Keep It Cool

Taking care of a Meyer lemon tree is not an inexpensive venture. The trees need to be grown in a relatively cool climate. Experts recommend they be kept at a temperature of 65 degrees during the day and about 55 degrees during the night. This can become costly since lemon trees are mainly grown in the southern states and the only way to keep the temperatures that cool during the summer months is to involve air conditioning.

Keep It Pest-Free

The biggest scourge to lemon trees are insects. These pests love to eat the leaves of the tree which obviously can have a negative effect on the fruit-bearing ability of the tree. To help deter these plant-chewing creatures, experts recommend wiping the leaves with a damp cloth to clean them. Inspect the leaves frequently and remove pests as needed. It is also a good idea to prune the limbs of the lemon tree.

This keeps them healthy and helps in ensuring they are strong enough to hold the fruit once it starts growing. What you are looking to do is to snip the branches which do not produce fruit. By snipping them, you are making way for the side branches. It is these branches that produce the lemons.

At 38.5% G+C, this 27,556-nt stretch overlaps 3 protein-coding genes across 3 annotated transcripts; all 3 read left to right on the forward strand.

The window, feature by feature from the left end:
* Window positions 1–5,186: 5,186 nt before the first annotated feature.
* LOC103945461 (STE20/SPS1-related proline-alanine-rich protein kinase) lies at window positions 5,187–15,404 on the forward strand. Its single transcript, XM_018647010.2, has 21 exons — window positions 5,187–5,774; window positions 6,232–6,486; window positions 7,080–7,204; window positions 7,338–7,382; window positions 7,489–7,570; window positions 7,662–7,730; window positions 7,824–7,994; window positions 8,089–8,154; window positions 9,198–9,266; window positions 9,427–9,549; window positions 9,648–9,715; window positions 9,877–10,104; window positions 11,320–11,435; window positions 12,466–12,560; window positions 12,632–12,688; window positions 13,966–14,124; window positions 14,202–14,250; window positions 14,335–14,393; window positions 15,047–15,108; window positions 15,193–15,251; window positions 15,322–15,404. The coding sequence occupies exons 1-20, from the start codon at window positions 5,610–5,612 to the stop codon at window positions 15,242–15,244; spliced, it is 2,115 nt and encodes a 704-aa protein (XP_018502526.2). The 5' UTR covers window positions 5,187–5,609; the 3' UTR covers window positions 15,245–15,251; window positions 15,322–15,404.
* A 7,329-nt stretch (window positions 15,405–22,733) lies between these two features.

Keep It Pollinated

There are two ways of encouraging rapid fruit-bearing from the tree. One is to use an oscillating fan to gently shake the leaves of the tree. This shakes the pollen from the blossoms, which then falls upon the stamen and then onto the stigma. This is the process in which the flower is pollinated.

Another way is to hand pollinate the tree yourself. Scientifically speaking, the lemon tree is self-pollinating. However, this is only certain if the tree is being grown outdoors. If the tree is being grown indoors, such as how this article focuses on, there is not a lot of air circulation and not even the aforementioned fan may entirely get the job done. A solution to this predicament is to hand pollinate the flowers yourself. This can be done with a cotton swab.

All you need to do is rub the cotton swab against the stamen. The cotton swab will naturally collect the pollen at its tip. Next, rub the stamen with the tip of the cotton swab so that the pollination process can begin. After that is completed, repeat the process to as many flowers that are present on the lemon tree. This is a surefire way to kickstart the pollination process and induce the tree-bearing fruit for you.

By following all of these tips and how-to instructions, you will have great success with your new Meyer lemon tree. Remember to follow all of these tips each and every year to ensure continued success. You will be more than happy with the result of all of your efforts.